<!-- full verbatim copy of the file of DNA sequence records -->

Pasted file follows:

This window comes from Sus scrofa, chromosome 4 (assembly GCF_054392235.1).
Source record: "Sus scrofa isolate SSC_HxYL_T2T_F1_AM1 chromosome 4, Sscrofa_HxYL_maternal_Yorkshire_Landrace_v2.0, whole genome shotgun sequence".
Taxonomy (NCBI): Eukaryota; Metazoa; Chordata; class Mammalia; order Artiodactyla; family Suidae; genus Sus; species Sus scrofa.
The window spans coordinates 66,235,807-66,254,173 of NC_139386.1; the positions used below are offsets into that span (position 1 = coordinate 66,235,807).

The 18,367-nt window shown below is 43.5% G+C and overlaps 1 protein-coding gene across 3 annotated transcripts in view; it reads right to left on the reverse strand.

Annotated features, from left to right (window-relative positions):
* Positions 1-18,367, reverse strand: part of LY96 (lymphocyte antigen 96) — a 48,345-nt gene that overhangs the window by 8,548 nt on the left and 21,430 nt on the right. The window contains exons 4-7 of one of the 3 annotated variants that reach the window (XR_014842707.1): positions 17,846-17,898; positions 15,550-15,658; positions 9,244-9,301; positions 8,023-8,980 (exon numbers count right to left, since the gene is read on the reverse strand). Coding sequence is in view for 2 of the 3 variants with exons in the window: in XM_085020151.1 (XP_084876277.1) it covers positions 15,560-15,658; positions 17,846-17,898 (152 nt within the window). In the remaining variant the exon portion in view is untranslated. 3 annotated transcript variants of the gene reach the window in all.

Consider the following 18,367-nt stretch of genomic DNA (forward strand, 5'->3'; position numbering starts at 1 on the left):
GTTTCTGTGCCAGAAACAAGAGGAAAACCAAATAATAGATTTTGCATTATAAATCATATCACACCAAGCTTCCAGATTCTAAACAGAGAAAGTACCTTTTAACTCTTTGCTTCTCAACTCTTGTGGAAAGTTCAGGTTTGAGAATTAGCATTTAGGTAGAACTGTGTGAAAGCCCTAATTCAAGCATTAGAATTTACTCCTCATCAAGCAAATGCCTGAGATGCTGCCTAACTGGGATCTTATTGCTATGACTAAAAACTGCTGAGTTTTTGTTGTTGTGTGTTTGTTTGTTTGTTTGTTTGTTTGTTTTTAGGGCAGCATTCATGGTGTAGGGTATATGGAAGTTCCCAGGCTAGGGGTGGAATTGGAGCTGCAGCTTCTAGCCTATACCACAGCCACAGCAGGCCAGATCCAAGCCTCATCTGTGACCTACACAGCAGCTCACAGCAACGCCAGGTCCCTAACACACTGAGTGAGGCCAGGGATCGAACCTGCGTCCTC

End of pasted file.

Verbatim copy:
This window comes from Sus scrofa, chromosome 4 (assembly GCF_054392235.1).
Source record: "Sus scrofa isolate SSC_HxYL_T2T_F1_AM1 chromosome 4, Sscrofa_HxYL_maternal_Yorkshire_Landrace_v2.0, whole genome shotgun sequence".
Taxonomy (NCBI): Eukaryota; Metazoa; Chordata; class Mammalia; order Artiodactyla; family Suidae; genus Sus; species Sus scrofa.
The window spans coordinates 66,235,807-66,254,173 of NC_139386.1; the positions used below are offsets into that span (position 1 = coordinate 66,235,807).

The 18,367-nt window shown below is 43.5% G+C and overlaps 1 protein-coding gene across 3 annotated transcripts in view; it reads right to left on the reverse strand.

Annotated features, from left to right (window-relative positions):
* Positions 1-18,367, reverse strand: part of LY96 (lymphocyte antigen 96) — a 48,345-nt gene that overhangs the window by 8,548 nt on the left and 21,430 nt on the right. The window contains exons 4-7 of one of the 3 annotated variants that reach the window (XR_014842707.1): positions 17,846-17,898; positions 15,550-15,658; positions 9,244-9,301; positions 8,023-8,980 (exon numbers count right to left, since the gene is read on the reverse strand). Coding sequence is in view for 2 of the 3 variants with exons in the window: in XM_085020151.1 (XP_084876277.1) it covers positions 15,560-15,658; positions 17,846-17,898 (152 nt within the window). In the remaining variant the exon portion in view is untranslated. 3 annotated transcript variants of the gene reach the window in all.

Consider the following 18,367-nt stretch of genomic DNA (forward strand, 5'->3'; position numbering starts at 1 on the left):
GTTTCTGTGCCAGAAACAAGAGGAAAACCAAATAATAGATTTTGCATTATAAATCATATCACACCAAGCTTCCAGATTCTAAACAGAGAAAGTACCTTTTAACTCTTTGCTTCTCAACTCTTGTGGAAAGTTCAGGTTTGAGAATTAGCATTTAGGTAGAACTGTGTGAAAGCCCTAATTCAAGCATTAGAATTTACTCCTCATCAAGCAAATGCCTGAGATGCTGCCTAACTGGGATCTTATTGCTATGACTAAAAACTGCTGAGTTTTTGTTGTTGTGTGTTTGTTTGTTTGTTTGTTTGTTTGTTTTTAGGGCAGCATTCATGGTGTAGGGTATATGGAAGTTCCCAGGCTAGGGGTGGAATTGGAGCTGCAGCTTCTAGCCTATACCACAGCCACAGCAGGCCAGATCCAAGCCTCATCTGTGACCTACACAGCAGCTCACAGCAACGCCAGGTCCCTAACACACTGAGTGAGGCCAGGGATCGAACCTGCGTCCTC